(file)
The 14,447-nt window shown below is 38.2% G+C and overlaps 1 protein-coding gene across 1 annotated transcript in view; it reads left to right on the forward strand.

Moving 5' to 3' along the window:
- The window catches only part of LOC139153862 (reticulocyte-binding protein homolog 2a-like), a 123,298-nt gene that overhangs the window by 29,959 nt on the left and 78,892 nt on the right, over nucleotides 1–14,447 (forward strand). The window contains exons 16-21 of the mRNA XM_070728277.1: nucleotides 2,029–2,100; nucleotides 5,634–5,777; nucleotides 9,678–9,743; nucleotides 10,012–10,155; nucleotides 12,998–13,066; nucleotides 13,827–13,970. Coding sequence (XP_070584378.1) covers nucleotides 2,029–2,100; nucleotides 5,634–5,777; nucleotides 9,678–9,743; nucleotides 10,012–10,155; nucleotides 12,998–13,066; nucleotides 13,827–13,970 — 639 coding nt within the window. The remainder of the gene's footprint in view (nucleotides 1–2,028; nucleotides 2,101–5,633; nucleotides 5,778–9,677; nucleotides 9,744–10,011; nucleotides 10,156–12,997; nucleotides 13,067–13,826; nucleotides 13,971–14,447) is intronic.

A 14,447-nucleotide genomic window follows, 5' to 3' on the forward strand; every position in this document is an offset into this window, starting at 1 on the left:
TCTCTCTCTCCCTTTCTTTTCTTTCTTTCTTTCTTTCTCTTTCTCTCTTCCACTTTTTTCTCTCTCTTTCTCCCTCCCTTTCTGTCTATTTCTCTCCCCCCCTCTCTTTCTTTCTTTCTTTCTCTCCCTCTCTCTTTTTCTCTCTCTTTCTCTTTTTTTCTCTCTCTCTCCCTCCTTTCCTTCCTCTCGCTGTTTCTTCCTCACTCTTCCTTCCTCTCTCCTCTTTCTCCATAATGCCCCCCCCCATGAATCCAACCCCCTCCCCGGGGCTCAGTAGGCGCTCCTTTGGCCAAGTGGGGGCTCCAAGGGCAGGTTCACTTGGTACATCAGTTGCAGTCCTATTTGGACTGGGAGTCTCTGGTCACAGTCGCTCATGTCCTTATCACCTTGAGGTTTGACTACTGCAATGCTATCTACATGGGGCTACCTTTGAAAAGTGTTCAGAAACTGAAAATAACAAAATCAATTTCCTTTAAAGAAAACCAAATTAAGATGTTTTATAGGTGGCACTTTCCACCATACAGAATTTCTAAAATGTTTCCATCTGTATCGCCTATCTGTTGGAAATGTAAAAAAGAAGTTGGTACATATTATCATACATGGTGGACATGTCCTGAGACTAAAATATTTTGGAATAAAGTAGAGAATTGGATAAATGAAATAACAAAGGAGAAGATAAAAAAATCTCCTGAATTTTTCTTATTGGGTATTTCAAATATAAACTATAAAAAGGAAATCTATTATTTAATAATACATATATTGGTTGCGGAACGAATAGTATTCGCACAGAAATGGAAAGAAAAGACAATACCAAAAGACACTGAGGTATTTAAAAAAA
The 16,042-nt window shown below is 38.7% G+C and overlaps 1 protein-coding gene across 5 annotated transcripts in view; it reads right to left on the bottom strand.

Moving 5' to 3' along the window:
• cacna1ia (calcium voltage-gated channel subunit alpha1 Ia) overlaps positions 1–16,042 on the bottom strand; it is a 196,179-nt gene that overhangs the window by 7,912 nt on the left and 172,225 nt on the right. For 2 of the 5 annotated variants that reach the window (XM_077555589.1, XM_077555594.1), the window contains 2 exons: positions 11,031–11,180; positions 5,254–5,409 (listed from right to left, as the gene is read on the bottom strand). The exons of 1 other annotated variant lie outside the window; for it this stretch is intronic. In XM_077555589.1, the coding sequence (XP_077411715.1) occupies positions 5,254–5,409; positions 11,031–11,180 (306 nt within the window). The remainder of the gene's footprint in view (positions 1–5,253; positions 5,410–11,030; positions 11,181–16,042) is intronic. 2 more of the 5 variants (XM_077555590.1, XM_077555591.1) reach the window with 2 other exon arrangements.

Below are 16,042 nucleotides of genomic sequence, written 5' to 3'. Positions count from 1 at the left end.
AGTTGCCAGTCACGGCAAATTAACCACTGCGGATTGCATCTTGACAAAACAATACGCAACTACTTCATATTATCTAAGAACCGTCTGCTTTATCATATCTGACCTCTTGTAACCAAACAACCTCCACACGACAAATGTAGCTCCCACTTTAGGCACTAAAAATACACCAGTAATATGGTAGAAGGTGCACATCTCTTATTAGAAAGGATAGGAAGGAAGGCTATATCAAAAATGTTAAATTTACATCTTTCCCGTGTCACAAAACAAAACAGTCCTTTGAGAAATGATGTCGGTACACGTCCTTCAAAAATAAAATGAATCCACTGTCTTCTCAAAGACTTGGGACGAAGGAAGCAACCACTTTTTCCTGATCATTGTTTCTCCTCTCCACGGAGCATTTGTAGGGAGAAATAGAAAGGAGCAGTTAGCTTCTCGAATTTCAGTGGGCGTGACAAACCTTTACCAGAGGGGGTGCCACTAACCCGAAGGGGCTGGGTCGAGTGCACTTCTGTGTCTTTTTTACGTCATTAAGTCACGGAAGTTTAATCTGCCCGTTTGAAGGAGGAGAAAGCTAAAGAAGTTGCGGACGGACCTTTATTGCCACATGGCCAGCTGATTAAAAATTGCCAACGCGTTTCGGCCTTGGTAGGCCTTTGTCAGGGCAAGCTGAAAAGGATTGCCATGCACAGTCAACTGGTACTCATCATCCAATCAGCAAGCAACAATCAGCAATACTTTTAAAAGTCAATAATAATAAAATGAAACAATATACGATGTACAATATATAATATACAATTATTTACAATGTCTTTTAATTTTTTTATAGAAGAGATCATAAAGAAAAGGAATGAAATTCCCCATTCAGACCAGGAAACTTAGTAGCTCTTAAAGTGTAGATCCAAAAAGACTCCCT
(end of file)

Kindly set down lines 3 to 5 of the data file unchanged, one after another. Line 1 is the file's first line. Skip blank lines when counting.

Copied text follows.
- The window catches only part of LOC139153862 (reticulocyte-binding protein homolog 2a-like), a 123,298-nt gene that overhangs the window by 29,959 nt on the left and 78,892 nt on the right, over nucleotides 1–14,447 (forward strand). The window contains exons 16-21 of the mRNA XM_070728277.1: nucleotides 2,029–2,100; nucleotides 5,634–5,777; nucleotides 9,678–9,743; nucleotides 10,012–10,155; nucleotides 12,998–13,066; nucleotides 13,827–13,970. Coding sequence (XP_070584378.1) covers nucleotides 2,029–2,100; nucleotides 5,634–5,777; nucleotides 9,678–9,743; nucleotides 10,012–10,155; nucleotides 12,998–13,066; nucleotides 13,827–13,970 — 639 coding nt within the window. The remainder of the gene's footprint in view (nucleotides 1–2,028; nucleotides 2,101–5,633; nucleotides 5,778–9,677; nucleotides 9,744–10,011; nucleotides 10,156–12,997; nucleotides 13,067–13,826; nucleotides 13,971–14,447) is intronic.

A 14,447-nucleotide genomic window follows, 5' to 3' on the forward strand; every position in this document is an offset into this window, starting at 1 on the left:
TCTCTCTCTCCCTTTCTTTTCTTTCTTTCTTTCTTTCTCTTTCTCTCTTCCACTTTTTTCTCTCTCTTTCTCCCTCCCTTTCTGTCTATTTCTCTCCCCCCCTCTCTTTCTTTCTTTCTTTCTCTCCCTCTCTCTTTTTCTCTCTCTTTCTCTTTTTTTCTCTCTCTCTCCCTCCTTTCCTTCCTCTCGCTGTTTCTTCCTCACTCTTCCTTCCTCTCTCCTCTTTCTCCATAATGCCCCCCCCCATGAATCCAACCCCCTCCCCGGGGCTCAGTAGGCGCTCCTTTGGCCAAGTGGGGGCTCCAAGGGCAGGTTCACTTGGTACATCAGTTGCAGTCCTATTTGGACTGGGAGTCTCTGGTCACAGTCGCTCATGTCCTTATCACCTTGAGGTTTGACTACTGCAATGCTATCTACATGGGGCTACCTTTGAAAAGTGTTCAGAAACTGAAAATAACAAAATCAATTTCCTTTAAAGAAAACCAAATTAAGATGTTTTATAGGTGGCACTTTCCACCATACAGAATTTCTAAAATGTTTCCATCTGTATCGCCTATCTGTTGGAAATGTAAAAAAGAAGTTGGTACATATTATCATACATGGTGGACATGTCCTGAGACTAAAATATTTTGGAATAAAGTAGAGAATTGGATAAATGAAATAACAAAGGAGAAGATAAAAAAATCTCCTGAATTTTTCTTATTGGGTATTTCAAATATAAACTATAAAAAGGAAATCTATTATTTAATAATACATATATTGGTTGCGGAACGAATAGTATTCGCACAGAAATGGAAAGAAAAGACAATACCAAAAGACACTGAGGTATTTAAAAAAA